You know that meditation comes with a whole host of physical and mental benefits. But every time you sit down to do it, you’re immediately desperate to get back up. It'd be easy to assume meditation just isn’t for you. But not so fast! Contrary to the popular stereotype, physical stillness isn’t a prerequisite to entering a restful, meditative state. In fact, moving your body can help calm your mind.
“Movement meditation allows you to tap into the present moment in a very full way, and it can stop chatter happening in the mind in a way that a stationary meditation may not,” says Noelani Rodriguez, a licensed creative arts therapist who specializes in dance movement therapy. Just like traditional meditation techniques (which you can find on free meditation apps), a movement meditation can reduce blood pressure and stress, but it can also help you feel more centered emotionally, physically, and mentally, she adds. “It helps you feel alive through movement, breath, and connection to what’s happening around you.”
"It helps you feel alive through movement, breath, and connection to what's happening around you." —Noelani Rodriguez, creative arts therapist
Rodriguez says you can tap into a mindful state while doing just about any activity—cleaning, cooking, painting or other art-making, and even spending time with a pet or a loved one. However, if you don’t know where to begin, she recommends a simple exercise to get started:
- Start standing, or if needed, modify by sitting.
- Focus on feeling your feet and their connection to the ground. “Wiggle your toes and notice what textures you feel. Maybe your socks are on or off. Maybe you feel a rug, or a wooden floor, or grass beneath your feet,” says Rodriguez. “If you’re seated, feel the way your body is making contact with the seat. If standing, notice the space in front and behind you. Feel the temperature of the space around you.”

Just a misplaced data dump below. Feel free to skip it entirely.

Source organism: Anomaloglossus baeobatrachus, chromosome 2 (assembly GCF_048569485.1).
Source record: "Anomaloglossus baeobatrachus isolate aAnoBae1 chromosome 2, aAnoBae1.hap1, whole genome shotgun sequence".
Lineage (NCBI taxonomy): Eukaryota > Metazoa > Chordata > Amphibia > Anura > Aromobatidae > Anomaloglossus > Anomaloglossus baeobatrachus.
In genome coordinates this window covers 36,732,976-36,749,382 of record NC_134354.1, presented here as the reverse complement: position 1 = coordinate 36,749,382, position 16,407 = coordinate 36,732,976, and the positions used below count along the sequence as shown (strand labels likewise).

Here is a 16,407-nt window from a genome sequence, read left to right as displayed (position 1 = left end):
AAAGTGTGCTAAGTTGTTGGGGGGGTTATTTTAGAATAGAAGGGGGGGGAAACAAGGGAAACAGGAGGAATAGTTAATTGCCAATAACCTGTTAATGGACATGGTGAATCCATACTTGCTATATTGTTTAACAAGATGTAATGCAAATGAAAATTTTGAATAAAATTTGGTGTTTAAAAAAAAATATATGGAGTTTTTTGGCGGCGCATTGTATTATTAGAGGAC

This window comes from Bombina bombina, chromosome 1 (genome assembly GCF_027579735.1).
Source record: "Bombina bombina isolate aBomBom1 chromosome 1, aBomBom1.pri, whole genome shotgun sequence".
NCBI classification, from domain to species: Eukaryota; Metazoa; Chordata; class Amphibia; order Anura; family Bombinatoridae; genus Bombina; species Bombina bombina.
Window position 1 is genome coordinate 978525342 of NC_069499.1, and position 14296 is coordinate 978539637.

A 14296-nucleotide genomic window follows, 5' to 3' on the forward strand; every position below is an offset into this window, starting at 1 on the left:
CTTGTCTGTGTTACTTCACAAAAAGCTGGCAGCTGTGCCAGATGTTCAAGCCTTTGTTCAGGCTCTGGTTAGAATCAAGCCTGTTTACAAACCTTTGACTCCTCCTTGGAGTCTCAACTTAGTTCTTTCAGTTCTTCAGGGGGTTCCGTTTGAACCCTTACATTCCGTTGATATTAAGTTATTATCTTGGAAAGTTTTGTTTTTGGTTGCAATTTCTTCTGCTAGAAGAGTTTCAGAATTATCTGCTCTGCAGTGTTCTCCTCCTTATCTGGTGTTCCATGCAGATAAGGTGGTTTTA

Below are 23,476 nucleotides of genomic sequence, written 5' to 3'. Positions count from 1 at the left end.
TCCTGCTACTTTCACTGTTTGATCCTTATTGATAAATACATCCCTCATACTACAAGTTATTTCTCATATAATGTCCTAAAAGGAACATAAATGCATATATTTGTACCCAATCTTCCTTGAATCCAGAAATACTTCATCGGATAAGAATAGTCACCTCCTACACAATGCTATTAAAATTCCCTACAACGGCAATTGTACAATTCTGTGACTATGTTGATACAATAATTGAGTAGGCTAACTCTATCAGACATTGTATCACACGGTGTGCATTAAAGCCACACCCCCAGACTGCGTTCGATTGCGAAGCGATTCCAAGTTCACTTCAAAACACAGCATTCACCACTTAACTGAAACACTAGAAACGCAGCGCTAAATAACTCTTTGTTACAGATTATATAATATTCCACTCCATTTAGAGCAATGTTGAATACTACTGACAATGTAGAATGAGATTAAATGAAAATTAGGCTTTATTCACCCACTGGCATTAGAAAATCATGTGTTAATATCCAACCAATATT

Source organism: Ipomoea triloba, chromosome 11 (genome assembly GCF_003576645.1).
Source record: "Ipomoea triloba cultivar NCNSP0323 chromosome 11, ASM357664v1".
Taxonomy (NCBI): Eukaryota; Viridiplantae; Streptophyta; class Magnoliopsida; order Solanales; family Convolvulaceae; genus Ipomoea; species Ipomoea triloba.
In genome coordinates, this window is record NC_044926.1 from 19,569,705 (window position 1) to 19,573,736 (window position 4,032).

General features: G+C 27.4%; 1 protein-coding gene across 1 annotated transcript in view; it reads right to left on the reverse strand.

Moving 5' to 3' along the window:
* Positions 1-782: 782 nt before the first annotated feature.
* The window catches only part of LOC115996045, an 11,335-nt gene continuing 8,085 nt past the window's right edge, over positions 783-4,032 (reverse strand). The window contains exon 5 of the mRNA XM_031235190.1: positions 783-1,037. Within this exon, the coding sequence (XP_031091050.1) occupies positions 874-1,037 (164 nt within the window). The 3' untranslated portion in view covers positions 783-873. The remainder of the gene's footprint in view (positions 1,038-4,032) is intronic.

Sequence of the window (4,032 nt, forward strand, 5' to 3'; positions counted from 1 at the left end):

- Then, pay attention to your breath. As you inhale, raise your arms up to your sides. As you exhale, bring your arms down. “Notice any thoughts that arise. Typically, when we are moving, it’s harder for thoughts to break through. But if there are moments of judgment or questioning, notice that and try to find some self-compassion,” she says.
This form of meditation is easy to do at home, making it a great break from a stressful workday. But a moving meditation can also be a great way to get out of the house. “I teach a lot of walking meditations,” says yoga instructor Claire Baum. “Every time I step out the door to walk my dog, I could be on my phone. Or, I can put my phone away and notice my footfalls, the sensation of my feet meeting the ground, notice the trees in motion, notice the colors I see.” Tune into your breath and how it coordinates with your footsteps.
If you’re feeling stressed out, Baum recommends timing your breath to a set number of footsteps to calm your breathing and heart rate. For example, try inhaling for five steps and exhaling for five steps. Then, try extending your breath even further. Can you take a 10-step inhale, and a 10-step exhale?
If you’re having trouble getting out of your own head, try the stoplight game. “When you come to an intersection, whichever direction has a ‘walk’ sign, you choose that one,” explains Baum. “You’re not in charge, you do not have a destination. It’s a great way to stay in the present moment. Notice what feelings come up as you’re going far away from where you started. How does your body feel? What thoughts arise?”
Also a proponent of walking meditations, Rodriguez recommends taking advantage of outdoor environments to experience different textures. “If you’re at the beach, for example, take a walk down to the water. Feel your feet in the sand,” she says. Once you have practice tapping into this meditative state, it will be easier to access during everyday activities like cooking and cleaning.
If this still isn’t sounding like it could work for you, there’s one more thing you can try: upping the ante.
“I’m a yoga teacher, but my meditative practice that keeps me grounded is rock climbing,” says Baum. “I’m going to fall off the wall if I'm not conscious and aware of my entire body.” Some people, she finds, are better able to enter a meditative state when doing a highly demanding physical activity that requires total focus.
“It’s all about what feels accessible and manageable to you,” she says. “If you’re an extreme sport type of person, that may be the most accessible form of meditation for you, because it’s what you already like to do.”
Give it a shot with this yoga-based moving meditation:
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